I’m a friend of Andy’s, or at least I think I am, he’s been typing a reply to me since 2017. That was when I first reviewed them anyway. The band was quite new at that point and I was asked to listen to their first album and their single Take a Break. The furious and catchy alt-rock number broke all expectations I had about indie band with a weird phone reference for a name. A few months ago, I was asked by coincidence to review Take a Break again but on a different album. Take a Break (Shelf-Index Remix) was symbolic of how far the band had grown since 2017, being able to work closely with a local DJ to reinvent the song that started them off. The placement of the vocals and lyrics, the mixture of live and synthetic instruments, the song took on a whole new meaning, and a whole new performance style. Andy is Typing… had finished a paragraph in their neverending text.
Their first song, as expected, was Take A Break but not the original alt-rock version, they performed the remix. Not one to cut corners, they had rearranged the remix version into a song that could be played on a guitar, a bass, drum kit and a bit of VOX effects (J.K.Y is a full-time vocalist now) The vocal gasping was new to the remix, but far more powerful live. There are fine tunes to be made; I’m personally unsure about the swapping between falsetto and chest voice, they weren’t as smooth as I had expected. But the fact that this got on stage at all was impressive, what was particularly cool was how they kept parts of the original song – such as the background vocals – in essence creating a third ‘live’ version of Take A Break. Also, the imitation of synthesized rhythms on stage is also impossible without incredible amounts of stamina; the drummer, Kelvin, was not taking a break (next time you’re at an Andy Is Typing… concert, keep an eye on Kelvin, while everyone else gets super dark, this guy never drops his smile).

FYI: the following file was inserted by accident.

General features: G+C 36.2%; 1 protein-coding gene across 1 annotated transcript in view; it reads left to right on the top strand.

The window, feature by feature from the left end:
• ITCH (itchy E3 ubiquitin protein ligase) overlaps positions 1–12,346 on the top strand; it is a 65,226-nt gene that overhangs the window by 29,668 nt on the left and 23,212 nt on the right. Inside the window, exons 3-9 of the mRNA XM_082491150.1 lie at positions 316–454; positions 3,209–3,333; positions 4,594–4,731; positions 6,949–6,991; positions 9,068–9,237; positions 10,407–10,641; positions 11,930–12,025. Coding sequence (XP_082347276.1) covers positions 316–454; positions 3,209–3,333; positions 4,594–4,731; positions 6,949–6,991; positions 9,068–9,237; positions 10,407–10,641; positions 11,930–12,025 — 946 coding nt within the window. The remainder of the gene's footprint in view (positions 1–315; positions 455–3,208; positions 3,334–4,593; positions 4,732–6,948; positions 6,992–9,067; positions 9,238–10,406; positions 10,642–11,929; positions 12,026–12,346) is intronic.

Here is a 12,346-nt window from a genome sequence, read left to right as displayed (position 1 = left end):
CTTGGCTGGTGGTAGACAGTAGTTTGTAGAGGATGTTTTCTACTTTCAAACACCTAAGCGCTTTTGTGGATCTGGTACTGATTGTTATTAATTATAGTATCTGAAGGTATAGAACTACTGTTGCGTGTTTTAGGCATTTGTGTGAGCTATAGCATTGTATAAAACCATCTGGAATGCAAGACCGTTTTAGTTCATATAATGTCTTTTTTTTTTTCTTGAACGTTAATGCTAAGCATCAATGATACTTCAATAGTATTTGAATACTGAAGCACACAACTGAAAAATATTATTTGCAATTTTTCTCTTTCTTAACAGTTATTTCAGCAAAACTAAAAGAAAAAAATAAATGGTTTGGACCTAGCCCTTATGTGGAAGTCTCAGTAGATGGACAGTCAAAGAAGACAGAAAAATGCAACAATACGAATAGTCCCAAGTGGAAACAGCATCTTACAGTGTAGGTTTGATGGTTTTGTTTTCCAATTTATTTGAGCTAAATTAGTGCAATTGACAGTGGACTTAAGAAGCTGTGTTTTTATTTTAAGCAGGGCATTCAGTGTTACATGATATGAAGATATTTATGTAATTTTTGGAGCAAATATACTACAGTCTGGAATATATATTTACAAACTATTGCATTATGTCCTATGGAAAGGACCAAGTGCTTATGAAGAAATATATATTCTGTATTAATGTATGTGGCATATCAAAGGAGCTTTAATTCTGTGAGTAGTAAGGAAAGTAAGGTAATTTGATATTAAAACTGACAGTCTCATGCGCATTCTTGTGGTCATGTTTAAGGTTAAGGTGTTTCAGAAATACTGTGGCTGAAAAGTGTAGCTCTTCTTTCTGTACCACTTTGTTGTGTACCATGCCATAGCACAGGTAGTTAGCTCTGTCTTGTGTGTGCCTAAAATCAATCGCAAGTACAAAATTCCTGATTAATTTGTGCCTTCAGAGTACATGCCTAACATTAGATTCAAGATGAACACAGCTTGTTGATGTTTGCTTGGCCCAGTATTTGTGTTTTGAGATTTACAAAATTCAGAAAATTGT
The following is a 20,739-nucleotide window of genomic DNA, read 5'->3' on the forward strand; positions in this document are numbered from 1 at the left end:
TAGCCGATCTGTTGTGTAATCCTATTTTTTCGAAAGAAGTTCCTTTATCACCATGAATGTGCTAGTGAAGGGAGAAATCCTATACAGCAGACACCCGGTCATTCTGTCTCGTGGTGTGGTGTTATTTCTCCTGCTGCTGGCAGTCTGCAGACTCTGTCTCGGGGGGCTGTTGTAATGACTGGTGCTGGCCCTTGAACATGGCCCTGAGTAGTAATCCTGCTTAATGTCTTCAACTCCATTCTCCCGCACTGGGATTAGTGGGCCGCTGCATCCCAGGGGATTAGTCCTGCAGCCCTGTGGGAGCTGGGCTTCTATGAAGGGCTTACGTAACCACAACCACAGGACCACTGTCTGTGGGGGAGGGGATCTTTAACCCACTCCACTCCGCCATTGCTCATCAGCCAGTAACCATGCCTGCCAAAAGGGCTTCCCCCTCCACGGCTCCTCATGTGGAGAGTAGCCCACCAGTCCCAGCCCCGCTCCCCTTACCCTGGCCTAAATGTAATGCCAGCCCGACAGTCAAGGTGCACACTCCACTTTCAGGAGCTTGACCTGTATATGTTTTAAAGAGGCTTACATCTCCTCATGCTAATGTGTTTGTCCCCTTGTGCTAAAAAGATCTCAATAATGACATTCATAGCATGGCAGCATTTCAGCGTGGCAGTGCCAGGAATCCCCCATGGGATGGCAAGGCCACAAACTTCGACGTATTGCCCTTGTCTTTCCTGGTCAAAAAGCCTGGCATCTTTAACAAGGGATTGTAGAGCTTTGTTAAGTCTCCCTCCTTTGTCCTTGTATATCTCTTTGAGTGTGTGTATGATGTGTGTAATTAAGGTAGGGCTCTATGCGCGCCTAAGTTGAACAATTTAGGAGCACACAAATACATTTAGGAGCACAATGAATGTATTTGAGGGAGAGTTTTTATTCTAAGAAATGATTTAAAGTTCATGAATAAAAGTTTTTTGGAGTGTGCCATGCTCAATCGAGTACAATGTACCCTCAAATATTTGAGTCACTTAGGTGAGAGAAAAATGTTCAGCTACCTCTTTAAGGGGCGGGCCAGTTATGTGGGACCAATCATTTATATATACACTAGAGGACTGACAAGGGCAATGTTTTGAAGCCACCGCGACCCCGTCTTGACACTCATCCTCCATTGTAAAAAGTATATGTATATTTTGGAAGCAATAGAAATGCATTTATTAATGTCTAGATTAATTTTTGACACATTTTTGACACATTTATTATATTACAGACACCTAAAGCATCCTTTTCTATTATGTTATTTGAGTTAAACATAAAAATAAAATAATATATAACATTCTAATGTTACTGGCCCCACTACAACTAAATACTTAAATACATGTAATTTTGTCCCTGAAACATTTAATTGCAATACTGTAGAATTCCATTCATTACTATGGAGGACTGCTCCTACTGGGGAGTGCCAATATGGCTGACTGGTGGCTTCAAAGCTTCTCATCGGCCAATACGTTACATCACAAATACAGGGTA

Take A Break wasn’t the only thing about the band that’s changed. Their whole act has matured. If you YouTube their first music video shot, you see four young lanky musicians jamming out in an industrial building recording studio. They had a slight edgy alternative vibe with everyone wearing black T-Shirts and sporting emo fringes. Their album notes mentioned how some of the band members decided to play instruments because they didn’t want to sing in music class. On stage, they look largely the same – the emo fringes are still there (don’t get rid of them, they look good), the largely dull, monochromatic outfits are still vogue, but their vibe, the air in the room is different. This is now a seasoned band, they don’t just dress together, they are together. They brought with them an entourage so large, so energetic that, even sitting at the front of the bar, I couldn’t see the band. A swarm of black and white t-shirts yelling “Andy! Andy! Andy!” that conspicuously disappearing after they took a bow.
Their music too had matured. Their ability to remix a remix for live purposes is impressive, but what’s more impressive is their shift from good alt-rock, to screamo and punk. Their set list was carefully chosen, showing off their five years of fan favourites but without any apology for their much heavier style – Yesterday Was Sweet (2016) and Take A Break (2017) are both early hits, but now they hit you. Karma (2017) unfortunately stood out because it wasn’t as clean as the other songs. Their choice to use pre-recorded piano and sound effects didn’t fit with their new grungy vibe, it also just simply wasn’t as clean as the live instruments, in any case, we have a piano at Rula.